There were a lot of tourist this time around, both Indians as well as foreigners. The Indian family left its car at the road and moved ahead to explore the snow. I liked the idea but had other plans. Wanted to reach Manali by day end so that I could cover up for the day I was running short and spend sometime at home too.
On my way down from Baralachala, a 29 km stretch, I crossed Zingzingbar and other such small settlements. I was recognizing the places where I had halted on my way to leh to take snaps. Everything was feeling nostalgic. God! would it ever be possible that I would turn back and head back to Leh. But this was not to happen and I kept moving towards Darcha.
The track between Sarchu and Darcha is the most tough in terms of streams and the pic above indicates just one of those. I was lucky that it was early afternoon and these streams were not in their full flow and I could negotiate them without much trouble.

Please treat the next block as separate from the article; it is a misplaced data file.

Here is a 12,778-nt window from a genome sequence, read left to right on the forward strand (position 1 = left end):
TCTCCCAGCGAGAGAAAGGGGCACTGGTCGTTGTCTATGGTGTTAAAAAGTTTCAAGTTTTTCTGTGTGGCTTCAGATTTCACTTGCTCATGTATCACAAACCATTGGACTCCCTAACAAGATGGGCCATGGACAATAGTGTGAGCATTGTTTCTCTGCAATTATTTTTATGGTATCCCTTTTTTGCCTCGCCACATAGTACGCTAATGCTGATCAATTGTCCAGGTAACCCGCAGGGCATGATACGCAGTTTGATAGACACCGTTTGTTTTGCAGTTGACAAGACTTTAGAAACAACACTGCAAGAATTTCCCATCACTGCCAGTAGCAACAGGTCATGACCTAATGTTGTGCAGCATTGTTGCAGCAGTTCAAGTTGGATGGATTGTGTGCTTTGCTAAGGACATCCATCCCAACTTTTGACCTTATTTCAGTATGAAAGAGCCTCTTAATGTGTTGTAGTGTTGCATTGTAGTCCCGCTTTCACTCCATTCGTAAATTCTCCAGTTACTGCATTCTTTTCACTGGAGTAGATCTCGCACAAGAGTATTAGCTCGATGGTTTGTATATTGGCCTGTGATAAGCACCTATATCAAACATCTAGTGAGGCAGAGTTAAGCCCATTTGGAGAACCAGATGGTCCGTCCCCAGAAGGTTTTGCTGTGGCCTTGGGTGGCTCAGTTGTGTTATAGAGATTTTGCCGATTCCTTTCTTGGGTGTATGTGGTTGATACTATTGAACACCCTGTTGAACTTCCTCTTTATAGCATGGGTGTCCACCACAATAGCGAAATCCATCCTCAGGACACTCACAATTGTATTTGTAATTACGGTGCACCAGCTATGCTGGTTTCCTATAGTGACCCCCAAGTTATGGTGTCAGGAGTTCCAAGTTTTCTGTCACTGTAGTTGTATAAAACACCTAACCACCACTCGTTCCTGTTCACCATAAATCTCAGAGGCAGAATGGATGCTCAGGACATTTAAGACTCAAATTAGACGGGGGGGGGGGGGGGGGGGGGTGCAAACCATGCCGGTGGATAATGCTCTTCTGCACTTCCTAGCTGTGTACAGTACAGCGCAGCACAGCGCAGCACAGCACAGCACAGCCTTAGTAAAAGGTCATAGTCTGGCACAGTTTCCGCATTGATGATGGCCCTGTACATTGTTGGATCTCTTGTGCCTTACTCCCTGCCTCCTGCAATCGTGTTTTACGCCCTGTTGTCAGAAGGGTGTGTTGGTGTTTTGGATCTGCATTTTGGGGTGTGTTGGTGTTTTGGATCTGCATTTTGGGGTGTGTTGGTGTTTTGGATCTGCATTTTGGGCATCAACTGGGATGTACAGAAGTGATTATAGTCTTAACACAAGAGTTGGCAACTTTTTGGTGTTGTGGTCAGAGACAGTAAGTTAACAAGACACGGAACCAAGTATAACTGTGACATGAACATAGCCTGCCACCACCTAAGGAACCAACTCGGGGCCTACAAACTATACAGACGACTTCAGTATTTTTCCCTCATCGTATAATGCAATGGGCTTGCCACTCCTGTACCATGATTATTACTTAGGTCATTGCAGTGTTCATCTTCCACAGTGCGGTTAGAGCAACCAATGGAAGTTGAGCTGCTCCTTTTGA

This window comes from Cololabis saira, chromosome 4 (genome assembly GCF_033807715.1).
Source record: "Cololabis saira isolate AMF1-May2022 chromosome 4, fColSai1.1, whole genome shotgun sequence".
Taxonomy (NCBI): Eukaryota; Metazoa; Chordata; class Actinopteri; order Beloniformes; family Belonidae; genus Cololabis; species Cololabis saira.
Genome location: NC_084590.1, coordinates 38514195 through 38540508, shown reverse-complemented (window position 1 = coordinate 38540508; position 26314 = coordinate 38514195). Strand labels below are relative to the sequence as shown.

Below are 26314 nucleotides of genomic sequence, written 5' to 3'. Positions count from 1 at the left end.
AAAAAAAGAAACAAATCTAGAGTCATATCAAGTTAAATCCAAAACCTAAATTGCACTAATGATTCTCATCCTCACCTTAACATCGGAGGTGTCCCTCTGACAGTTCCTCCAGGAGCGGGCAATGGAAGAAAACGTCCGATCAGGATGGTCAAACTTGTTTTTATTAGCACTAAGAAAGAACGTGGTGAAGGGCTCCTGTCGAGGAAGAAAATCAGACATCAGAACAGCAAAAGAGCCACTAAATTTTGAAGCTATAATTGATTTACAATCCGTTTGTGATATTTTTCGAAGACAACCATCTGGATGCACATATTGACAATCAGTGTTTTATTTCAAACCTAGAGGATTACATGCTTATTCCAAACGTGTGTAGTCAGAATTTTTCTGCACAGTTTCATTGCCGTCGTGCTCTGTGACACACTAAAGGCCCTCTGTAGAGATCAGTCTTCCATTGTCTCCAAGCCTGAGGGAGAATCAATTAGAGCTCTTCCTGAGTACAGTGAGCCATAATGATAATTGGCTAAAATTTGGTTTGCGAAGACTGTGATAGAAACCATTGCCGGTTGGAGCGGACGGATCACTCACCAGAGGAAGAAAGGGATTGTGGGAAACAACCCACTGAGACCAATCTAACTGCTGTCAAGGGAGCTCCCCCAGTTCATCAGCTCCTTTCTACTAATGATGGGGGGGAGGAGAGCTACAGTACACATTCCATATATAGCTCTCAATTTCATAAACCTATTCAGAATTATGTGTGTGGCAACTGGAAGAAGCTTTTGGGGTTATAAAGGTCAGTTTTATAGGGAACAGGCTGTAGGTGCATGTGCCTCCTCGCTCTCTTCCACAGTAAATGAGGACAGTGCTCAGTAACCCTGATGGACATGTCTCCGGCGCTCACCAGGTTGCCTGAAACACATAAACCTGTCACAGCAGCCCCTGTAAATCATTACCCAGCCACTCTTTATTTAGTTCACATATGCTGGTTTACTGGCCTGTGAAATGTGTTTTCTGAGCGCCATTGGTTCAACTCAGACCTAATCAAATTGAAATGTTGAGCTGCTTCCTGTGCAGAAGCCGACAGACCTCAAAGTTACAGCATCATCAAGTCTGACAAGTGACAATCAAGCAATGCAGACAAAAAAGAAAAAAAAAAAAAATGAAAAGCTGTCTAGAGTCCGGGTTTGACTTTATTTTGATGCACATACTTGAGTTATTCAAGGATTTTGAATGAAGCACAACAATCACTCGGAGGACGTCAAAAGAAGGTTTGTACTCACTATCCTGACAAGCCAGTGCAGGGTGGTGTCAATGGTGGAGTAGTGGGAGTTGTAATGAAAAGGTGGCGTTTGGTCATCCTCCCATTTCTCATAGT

From Darcha to Jispa to Keylong in Himachal, the route here was a lot greener than back in Ladakh region which I had left behind when I crossed Sarchu. Villages were frequent now and traffic a bit more. Came Tandi and the famous lone petrol pump. I had the bottles full so no need of a fill. I moved ahead.
The moment I started on the road along chandra river in the valley, I was stunned to hear a blasting sound. The cloud of dirt was sky high…a landslide!!
Later came to know that double laning of the road is under progress and the blast was done by BRO as an attempt to widen the road. It took over half an hour for bulldozers to clear the path.
It was already past 5pm and I was about 100km away from Manali. I had to cross Rohtang to reach the city and it was obvious that I was running late and this loss of time here was going to cost me dear.